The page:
The line may have been spoken by someone else, at a different Hollywood mogul's funeral.
Share Why It Matters If your goal is to land an agent, pique the interest of a producer, or cause an actor to proclaim, "I have to play this role", you have no choice but to come out with guns blazing from Page One.
Agents, producers, actors, contest script readers -- or whomever you are lucky enough to get your script in front of -- will give you ten minutes of their time. In fact, I firmly believe they'll give you five.
If you don't hook your reader in 10 pages or less, expect your page masterpiece to be tossed in the trash. Generally, if the script hasn't hooked me in the first ten pages, I'm going to speed read the rest, write up the coverage, and pick up the next script off the pile.
A bad first impression sets a bias for how your reader judges the rest of your script -- and if you wrote poorly in the beginning, odds are the rest won't be much better. Getting interest in your story is a crap shoot most of the time.
Here are 4 crucial tips to improve your odds. Draw Your Reader In Immediately In today's insta-matic social media culture, our attention span for entertainment material has shrunk from hours to minutes, and possibly seconds. It makes sense -- we have access to millions of videos from our laptops, tablets, and phones -- so we judge immediately whether something is worth viewing, and if it isn't, we move on.
I believe this has begun to infect movie culture as well. This is why trailers have become a crucial advertising tool more than ever before -- companies have learned to create masterpieces in seconds to convince viewers they should spend two hours watching their film.
Think of your reader approaching your script the same way you approach a trailer, or a YouTube video that's gotten some buzz recently. If nothing happens in the first 30 seconds, do you stick around?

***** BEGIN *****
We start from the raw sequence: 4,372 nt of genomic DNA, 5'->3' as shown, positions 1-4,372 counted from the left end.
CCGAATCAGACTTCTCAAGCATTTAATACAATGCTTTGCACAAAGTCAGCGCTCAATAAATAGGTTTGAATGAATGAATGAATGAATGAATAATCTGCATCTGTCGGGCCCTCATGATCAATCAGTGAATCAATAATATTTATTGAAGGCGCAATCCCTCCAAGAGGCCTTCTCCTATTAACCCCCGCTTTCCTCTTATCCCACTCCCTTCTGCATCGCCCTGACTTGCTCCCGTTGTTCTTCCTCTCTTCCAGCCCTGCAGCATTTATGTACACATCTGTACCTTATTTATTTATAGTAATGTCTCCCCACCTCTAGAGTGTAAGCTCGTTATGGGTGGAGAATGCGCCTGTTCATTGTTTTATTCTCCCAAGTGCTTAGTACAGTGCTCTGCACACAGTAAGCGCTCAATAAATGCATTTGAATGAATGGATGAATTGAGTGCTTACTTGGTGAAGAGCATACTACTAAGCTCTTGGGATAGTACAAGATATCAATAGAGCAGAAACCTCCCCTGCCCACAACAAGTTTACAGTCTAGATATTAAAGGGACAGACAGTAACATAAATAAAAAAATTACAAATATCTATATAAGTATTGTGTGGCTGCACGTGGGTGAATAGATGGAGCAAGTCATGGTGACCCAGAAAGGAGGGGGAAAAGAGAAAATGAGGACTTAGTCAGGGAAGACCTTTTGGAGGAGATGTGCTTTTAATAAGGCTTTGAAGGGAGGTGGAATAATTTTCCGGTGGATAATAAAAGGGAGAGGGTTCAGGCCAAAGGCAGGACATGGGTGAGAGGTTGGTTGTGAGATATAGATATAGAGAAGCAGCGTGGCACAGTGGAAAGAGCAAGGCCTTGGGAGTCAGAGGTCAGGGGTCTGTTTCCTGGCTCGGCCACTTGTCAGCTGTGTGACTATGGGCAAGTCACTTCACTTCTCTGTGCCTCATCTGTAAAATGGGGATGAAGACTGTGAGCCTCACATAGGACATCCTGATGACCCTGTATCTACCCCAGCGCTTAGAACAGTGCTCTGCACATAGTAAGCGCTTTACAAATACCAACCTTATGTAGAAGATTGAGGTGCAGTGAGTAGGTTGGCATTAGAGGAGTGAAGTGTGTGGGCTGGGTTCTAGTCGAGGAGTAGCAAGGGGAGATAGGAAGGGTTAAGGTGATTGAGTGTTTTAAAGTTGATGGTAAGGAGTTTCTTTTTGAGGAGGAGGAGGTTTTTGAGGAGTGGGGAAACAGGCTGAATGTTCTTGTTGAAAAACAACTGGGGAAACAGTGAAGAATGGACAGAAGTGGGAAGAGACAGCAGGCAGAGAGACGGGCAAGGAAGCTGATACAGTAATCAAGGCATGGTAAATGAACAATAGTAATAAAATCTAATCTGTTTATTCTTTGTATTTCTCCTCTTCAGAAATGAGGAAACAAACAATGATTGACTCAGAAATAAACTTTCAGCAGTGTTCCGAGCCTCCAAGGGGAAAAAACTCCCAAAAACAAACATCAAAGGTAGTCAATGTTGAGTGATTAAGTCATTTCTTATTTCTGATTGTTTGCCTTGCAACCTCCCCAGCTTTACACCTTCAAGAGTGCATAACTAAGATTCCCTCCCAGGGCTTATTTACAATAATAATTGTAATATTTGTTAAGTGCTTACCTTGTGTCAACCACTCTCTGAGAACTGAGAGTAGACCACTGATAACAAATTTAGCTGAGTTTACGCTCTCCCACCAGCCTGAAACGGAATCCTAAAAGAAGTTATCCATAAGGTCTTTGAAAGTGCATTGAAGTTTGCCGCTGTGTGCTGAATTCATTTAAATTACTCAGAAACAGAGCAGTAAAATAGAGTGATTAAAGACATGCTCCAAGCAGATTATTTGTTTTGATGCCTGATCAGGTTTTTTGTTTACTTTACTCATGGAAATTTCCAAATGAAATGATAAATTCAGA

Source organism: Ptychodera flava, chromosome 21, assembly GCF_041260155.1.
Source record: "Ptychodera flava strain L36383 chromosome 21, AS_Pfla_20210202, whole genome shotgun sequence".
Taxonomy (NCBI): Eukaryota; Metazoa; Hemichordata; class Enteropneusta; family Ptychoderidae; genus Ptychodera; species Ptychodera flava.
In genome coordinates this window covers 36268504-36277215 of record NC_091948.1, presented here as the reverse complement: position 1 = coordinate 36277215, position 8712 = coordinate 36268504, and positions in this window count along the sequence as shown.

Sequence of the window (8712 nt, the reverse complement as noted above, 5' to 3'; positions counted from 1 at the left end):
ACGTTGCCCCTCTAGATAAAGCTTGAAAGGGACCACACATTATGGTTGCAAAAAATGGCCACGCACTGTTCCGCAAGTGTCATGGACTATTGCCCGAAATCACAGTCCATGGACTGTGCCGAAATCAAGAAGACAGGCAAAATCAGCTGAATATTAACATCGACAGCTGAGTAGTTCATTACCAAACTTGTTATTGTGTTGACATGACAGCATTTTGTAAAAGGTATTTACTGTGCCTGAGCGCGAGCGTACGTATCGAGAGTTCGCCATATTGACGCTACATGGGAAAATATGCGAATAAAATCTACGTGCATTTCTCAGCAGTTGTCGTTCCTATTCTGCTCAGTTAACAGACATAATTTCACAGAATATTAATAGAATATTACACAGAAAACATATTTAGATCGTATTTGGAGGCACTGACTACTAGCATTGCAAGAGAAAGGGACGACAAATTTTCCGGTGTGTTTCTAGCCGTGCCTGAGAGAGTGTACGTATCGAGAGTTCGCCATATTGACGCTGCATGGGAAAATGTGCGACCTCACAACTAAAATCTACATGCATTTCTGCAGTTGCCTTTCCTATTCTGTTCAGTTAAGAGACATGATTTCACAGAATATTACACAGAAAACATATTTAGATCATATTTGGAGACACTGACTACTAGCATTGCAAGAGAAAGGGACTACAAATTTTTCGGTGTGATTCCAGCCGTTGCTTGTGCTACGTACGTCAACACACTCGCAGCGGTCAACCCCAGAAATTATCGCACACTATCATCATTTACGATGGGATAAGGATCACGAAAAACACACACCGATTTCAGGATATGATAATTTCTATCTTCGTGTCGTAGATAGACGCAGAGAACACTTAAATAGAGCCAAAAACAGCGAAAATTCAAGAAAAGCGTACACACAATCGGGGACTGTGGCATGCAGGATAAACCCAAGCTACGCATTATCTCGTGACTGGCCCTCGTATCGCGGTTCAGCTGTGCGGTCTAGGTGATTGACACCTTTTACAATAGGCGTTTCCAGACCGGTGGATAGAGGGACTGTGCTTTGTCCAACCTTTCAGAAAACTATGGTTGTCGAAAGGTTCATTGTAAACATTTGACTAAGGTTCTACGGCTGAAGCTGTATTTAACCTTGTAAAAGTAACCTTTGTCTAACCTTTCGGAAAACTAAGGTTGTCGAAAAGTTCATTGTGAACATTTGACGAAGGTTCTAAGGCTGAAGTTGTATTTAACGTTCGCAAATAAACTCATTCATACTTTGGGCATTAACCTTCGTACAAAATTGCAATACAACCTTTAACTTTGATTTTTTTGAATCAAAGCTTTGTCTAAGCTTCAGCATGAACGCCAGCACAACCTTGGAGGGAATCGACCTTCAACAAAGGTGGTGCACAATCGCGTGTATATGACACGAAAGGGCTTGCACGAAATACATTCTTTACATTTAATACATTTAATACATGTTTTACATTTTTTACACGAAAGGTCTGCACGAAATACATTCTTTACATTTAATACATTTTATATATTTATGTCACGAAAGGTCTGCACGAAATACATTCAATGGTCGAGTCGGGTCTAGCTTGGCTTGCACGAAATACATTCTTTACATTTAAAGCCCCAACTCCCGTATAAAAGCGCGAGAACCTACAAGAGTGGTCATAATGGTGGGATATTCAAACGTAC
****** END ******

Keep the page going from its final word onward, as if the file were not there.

Set the tone immediately. Let the reader "feel" what your script is about in the first words on the page. This doesn't mean crazy action though it could be.
The Bourne Identity This is what I mean by "with guns blazing. At this point you want to read the next 9 pages, and probably the next That's the hook you must find in order to reel your reader in.
You can write the greatest action sequence of all time, but if you don't connect your audience to the protagonist, no one will care. A common mistake for screenwriters is to assume that to hook your reader, you need to write an over the top, Michael Bay style action sequence where the world is blown to pieces and your action hero has already escaped death six times.
It might be exciting to read, but it's downhill from there if the climax happened in the opening sequence. As we go further in to the opening sequence of the Bourne Identity, we come to realize that Jason Bourne, our protagonist, has amnesia and has no idea how he ended up in the ocean -- and more importantly, he has no idea who he is.
Now that's a hook. We've yet to see an explosion, gun fight, or car chase. Some films can get away with the big action opener. A perfect example is the famous opening sequences in the James Bond films; each film attempts to one-up the last with incredible action set-pieces.
Look at 's Skyfall and the first 10 minutes of the film, from the opening frame, is pure adrenaline rocking insanity. Because we've already been drawn in since the entire world knows who James Bond is.Jun 06, · How to Write a Screenplay Synopsis.
In this Article: Article Summary Synopsis Template and Sample Synopsis Summarizing the Plot Following Basic Guidelines Getting Your Point Across Community Q&A A screenplay synopsis summarizes a screenplay for an agent, director or producer.
If the reader likes the synopsis, they might ask to see the screenplay itself. About Dan J. Marder. Dan J. Marder was born in Chicago in He began writing in high school and mastered his storytelling craft while working in the film business in Los Angeles.
With the average payment for a screenplay over $,, every writer knows that screenwriting is where the money is. In this guide, successful screenwriter and teacher Cynthia Whitcomb shares her extensive knowledge on writing for the screen.
Nothing can inspire you to write your screenplay faster than seeing a really good (or bad) movie. Take a break and go to the movies. Watch them in a big theatre with a crowd.
Don't let the seemingly endless parade of screenwriting elements scare you away from writing your first script. Since a familiarity with the basics of the craft is half the battle, The Writers Store has created this handy screenplay example and overview on how to write a screenplay to help you get up to speed on screenwriting fundamentals.
Film script writing is an art-form, and creating art is never easy. Every time you watch a TV show, a film, or play a computer game, you’re taking in the work of a scriptwriter.